I could see the program working, and it was incredible. Rather than just giving people money and putting them in school, it develops the skills that will help them flourish. I spent time with some of the boys who went through the program from the beginning, and it's changing the cycle of their families' lives. They'll have opportunities for real jobs, so that their children won't end up in the same position they were in. And dance is what got them in the door. Seeing it firsthand reconfirmed all of those things that I felt deep inside of me about my own experience.

It's so fulfilling as a human and as an artist to help someone else, and to lift them up. That's so much a part of my message in the mentorships that I have, and the women who have mentored me. It's a beautiful thing—giving, and taking—that I think every person should experience.

Show Comments ()
Richmond Ballet dancers in "An Open Later..." by Matthew Frain. Photo by Sarah Ferguson, Courtesy Richmond Ballet.

What's going on in ballet this week? We've pulled together some highlights.

The Bolshoi Premiere of John Neumeier's Anna Karenina

Last July Hamburg Ballet presented the world premiere of John Neumeier's Anna Karenina, a modern adaptation on Leo Tolstoy's famous novel. Hamburg Ballet coproduced the full-length ballet with the National Ballet of Canada and the Bolshoi, the latter of which will premiere the work March 23 (NBoC will have its premiere in November). The production will feature Bolshoi star Svetlana Zakharova in the title role. This is especially fitting as Neumeier's initial inspiration for the ballet came from Zakharova while they were working together on his Lady of the Camellias. The following video delves into what makes this production stand out.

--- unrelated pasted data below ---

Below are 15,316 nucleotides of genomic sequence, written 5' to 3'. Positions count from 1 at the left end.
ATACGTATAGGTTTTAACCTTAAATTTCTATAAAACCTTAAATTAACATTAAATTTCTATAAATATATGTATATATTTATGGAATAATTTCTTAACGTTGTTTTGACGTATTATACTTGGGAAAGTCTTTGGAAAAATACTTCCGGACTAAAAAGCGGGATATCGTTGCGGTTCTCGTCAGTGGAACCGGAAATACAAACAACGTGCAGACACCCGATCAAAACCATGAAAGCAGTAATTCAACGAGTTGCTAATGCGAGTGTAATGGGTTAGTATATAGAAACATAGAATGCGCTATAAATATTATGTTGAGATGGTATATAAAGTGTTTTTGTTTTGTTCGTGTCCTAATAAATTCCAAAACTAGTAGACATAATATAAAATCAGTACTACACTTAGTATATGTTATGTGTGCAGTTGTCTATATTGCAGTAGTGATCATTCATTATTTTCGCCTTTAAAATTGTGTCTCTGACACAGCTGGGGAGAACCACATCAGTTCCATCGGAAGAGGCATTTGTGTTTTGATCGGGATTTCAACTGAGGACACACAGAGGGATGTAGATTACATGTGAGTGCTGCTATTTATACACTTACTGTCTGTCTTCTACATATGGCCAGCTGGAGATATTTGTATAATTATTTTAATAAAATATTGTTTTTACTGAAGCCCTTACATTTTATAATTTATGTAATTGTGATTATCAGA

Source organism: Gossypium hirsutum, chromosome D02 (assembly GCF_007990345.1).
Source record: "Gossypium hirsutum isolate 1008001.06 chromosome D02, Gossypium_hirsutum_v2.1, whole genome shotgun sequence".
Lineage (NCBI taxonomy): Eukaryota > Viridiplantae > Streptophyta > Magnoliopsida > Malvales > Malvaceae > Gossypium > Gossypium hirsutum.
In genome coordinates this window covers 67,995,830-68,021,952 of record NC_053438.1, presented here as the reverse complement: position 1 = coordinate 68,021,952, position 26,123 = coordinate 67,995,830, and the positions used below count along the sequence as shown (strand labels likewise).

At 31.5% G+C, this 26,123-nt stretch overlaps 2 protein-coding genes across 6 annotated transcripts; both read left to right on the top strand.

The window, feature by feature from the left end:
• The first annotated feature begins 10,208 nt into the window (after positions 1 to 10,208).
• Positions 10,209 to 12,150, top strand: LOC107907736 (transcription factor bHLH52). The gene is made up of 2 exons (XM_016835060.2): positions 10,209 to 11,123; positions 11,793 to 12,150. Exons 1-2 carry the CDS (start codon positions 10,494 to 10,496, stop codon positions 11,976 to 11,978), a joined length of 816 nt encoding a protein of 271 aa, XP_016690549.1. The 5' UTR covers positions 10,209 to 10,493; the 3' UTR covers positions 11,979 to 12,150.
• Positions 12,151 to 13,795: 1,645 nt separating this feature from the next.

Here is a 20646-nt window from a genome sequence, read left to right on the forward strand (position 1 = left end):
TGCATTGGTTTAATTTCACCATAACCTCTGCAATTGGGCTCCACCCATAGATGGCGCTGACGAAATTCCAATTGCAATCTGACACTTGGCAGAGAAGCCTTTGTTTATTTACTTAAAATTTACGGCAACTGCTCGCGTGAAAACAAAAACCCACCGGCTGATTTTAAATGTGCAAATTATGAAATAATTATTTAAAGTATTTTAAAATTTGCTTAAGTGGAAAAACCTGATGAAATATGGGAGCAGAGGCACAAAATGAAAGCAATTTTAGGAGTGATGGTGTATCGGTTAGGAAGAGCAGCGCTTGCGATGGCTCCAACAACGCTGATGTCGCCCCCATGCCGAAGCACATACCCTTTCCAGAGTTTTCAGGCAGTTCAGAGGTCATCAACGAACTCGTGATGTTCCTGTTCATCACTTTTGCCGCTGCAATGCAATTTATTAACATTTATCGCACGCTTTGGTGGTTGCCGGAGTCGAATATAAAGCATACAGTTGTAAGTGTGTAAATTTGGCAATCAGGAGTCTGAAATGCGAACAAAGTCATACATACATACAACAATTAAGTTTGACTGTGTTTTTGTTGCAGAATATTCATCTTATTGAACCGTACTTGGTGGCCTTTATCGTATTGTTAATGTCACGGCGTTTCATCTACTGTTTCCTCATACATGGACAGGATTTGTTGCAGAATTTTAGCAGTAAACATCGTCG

Keep reading... Show less
Beijing Dance Academy students Pei Yu Meng and Wang Yuzhiwan in rehearsal. Photo Courtesy BDA.

In one of 60 spacious dance studios at the Beijing Dance Academy, Pei Yu Meng practices a tricky step from Jorma Elo's Over Glow. She's standing among other students, but they all work alone, with the help of teachers calling out corrections from the front of the room. On top of her strong classical foundation and clean balletic lines, Pei Yu's slithery coordination and laser-sharp focus give her dancing a polished gleam. Once she's mastered the pirouette she's been struggling with, she repeats the step over and over until the clock reaches 12 pm for lunch. Here, every moment is a chance to approach perfection.

Pei Yu came to the school at age 10 from Hebei, a province near Beijing. Now 20, and in her third year of BDA's professional program, she is an example of a new kind of Chinese ballet student. Founded in 1954 by the country's communist government, BDA is a fully state-funded professional training school with close to 3,000 students and 275 full-time teachers over four departments (ballet, classical Chinese dance, social dance and musical theater). It offers degrees in performance, choreography and more. BDA's ballet program has long been known for fostering pristine Russian-style talent. But since 2011, the school has made major efforts to broaden ballet students' knowledge of Chinese dance traditions and the works of Western contemporary ballet choreographers. Pointe went inside this prestigious academy to see how BDA trains its dancers.

Keep reading... Show less
Ballet Stars
Tim Verhallen, via Instagram

Dutch National Ballet Soloist Michaela DePrince has been busy winning over the mainstream media. Since last spring, the First Position star not only landed a spokesmodel deal with Jockey, but she also recently teamed up on a commercial with Chase Bank and just announced that Madonna will be directing her upcoming biopic, Taking Flight (totally casual).

What could possibly be next? The cover of April's Harper's Bazaar Netherlands, it turns out. Posing in an arabesque with her hair slicked back in her usual ballet bun, DePrince traded in her leotard and tights for a stunning metallic Gucci dress (can we do that, too?).

Keep reading... Show less
Ballet Stars
Leanne Benjamin and Luke Heydon in "Coppélia," via YouTube.